Asian sellers feeling optimistic of post holiday demand, on the eve of holidays in China

01-Feb-11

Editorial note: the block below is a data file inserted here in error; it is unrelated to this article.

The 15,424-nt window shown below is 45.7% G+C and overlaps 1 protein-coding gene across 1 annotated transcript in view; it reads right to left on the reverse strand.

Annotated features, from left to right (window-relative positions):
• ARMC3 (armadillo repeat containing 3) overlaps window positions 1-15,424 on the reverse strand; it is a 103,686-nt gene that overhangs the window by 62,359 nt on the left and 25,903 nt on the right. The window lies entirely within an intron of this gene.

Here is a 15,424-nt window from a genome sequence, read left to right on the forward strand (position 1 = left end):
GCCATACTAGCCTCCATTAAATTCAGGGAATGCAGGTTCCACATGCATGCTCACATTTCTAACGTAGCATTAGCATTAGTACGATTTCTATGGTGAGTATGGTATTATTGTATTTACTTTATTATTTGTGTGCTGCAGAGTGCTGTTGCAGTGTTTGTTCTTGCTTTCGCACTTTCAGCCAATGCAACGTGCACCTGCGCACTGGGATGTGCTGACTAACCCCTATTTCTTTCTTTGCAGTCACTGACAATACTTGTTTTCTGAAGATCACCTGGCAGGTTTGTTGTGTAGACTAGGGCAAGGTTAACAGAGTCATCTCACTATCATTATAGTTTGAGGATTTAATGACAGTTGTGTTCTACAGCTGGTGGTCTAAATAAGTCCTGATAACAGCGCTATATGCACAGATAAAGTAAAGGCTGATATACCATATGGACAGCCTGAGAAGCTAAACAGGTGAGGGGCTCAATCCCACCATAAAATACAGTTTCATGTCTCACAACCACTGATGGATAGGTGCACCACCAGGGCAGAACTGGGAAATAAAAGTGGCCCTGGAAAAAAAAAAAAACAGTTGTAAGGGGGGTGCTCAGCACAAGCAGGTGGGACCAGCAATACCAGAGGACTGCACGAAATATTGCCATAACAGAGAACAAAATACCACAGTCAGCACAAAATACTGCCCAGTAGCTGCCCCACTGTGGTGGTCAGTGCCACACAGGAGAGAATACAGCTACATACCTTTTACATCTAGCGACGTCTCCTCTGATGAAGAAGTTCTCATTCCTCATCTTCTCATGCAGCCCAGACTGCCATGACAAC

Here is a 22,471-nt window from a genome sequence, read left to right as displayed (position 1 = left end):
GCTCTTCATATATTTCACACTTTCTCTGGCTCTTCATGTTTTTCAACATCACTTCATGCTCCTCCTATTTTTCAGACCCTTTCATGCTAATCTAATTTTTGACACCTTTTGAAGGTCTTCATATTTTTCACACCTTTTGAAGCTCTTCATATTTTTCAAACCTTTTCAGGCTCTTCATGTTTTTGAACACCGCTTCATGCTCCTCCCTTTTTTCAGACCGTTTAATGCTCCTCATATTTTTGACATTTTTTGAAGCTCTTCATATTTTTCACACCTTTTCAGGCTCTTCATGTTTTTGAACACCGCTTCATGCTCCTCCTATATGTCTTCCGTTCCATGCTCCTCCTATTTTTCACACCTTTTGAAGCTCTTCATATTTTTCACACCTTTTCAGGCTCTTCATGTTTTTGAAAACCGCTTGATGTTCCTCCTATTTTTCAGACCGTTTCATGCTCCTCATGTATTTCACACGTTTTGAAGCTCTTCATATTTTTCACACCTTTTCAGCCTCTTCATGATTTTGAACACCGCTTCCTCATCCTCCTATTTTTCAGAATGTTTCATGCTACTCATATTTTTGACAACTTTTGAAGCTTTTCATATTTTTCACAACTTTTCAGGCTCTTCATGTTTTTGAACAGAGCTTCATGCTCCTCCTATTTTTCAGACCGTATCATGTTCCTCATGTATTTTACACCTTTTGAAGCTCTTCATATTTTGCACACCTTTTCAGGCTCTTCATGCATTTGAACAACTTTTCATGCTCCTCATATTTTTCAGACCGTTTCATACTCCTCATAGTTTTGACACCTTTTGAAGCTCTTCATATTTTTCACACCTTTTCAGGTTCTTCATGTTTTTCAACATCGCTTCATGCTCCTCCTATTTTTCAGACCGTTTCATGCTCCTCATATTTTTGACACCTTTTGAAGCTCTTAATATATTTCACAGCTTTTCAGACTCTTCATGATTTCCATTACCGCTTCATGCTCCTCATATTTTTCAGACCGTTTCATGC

With the Chinese New Year holidays set to begin, sellers across Asia say that they are generally feeling optimistic about their prospects for the post-holiday period, as per Chemorbis. Sellers point to their expectations of seeing better demand after the holidays along with higher upstream costs as support for their firm stance on prices. Spot ethylene prices on a CFR Northeast Asia basis have gained $75/ton since the start of January. Spot propylene prices on FOB Korea basis are up around US$95/ton since the start of January while spot styrene prices on an FOB Korea basis have risen by around US$20/ton since the start of January, although styrene prices have lost some ground since hitting their highest levels in more than a year in the middle of the month. Although crude oil and naphtha have been trading at levels below their early January levels recently, a number of sellers are now predicting that the recent unrest in Egypt will push energy prices higher over the days ahead after crude oil futures on the Nymex settled US$3.70/barrel higher last Friday on concerns over the political situation in Egypt. For the most part, the increases witnessed in feedstock prices have not been mirrored by similar increases in polymer prices in China’s import market, feeding expectations that cost pressure will push prices higher after the holidays. According to data from ChemOrbis Price Index, spot offers for homo-PP injection and raffia on a CFR China basis have gained $30-50/ton since the start of January, leaving import sellers offering at the lower end of the price range offering at prices insufficient to cover their theoretical production costs based on spot propylene prices. In addition to cost concerns, sellers pointed to the large number of scheduled turnarounds at Asian PP plants as further support for their expectations of higher prices. Meanwhile, spot offers on a CFR China basis in the PE market have been mostly unchanged from the start of January in spite of the steady gains in ethylene feedstock costs. Theoretical cost calculations based on the prevailing spot ethylene prices suggest that most HDPE film producers and a number of LLDPE film producers are operating below their breakeven level. Accordingly, most overseas producers have announced their February offers with increases from January, adding that they are planning to take a firm stance on their offers in order to push prices to a level consistent with their escalating production costs. While spot PS prices have witnessed substantial increases on the lower end of the range when compared with the beginning of the month, PS producers complain that they are also suffering from cost pressure as many GPPS producers are still operating below their theoretical cost level based on spot styrene prices while HIPS producers complained that they are facing rising butadiene and rubber costs in addition to higher styrene prices. Most producers have already voiced their intentions of announcing higher prices, with sellers adding that they expect to see better demand after the holiday period as converters will need to re-stock in anticipation of the upcoming high season for manufacturing. While some converters have been moving to pre-buy in anticipation of stronger import prices after the holidays, other converters have expressed skepticism as to the feasibility of higher prices. While most import sellers are entering the holidays on a firm note, offers for domestic cargoes have seen some slight softening recently as local sellers have agreed to discounts in order to speed up their sales, leading some buyers to predict that import sellers will be unable to push through higher post-holiday prices if domestic prices fail to move higher. Other players have also cast doubt on the strength of the expected post-holiday up-tick in purchasing activity, saying that they expect the rise in demand to be smaller when compared with last year owing to the government’s ongoing efforts to rein in inflation.
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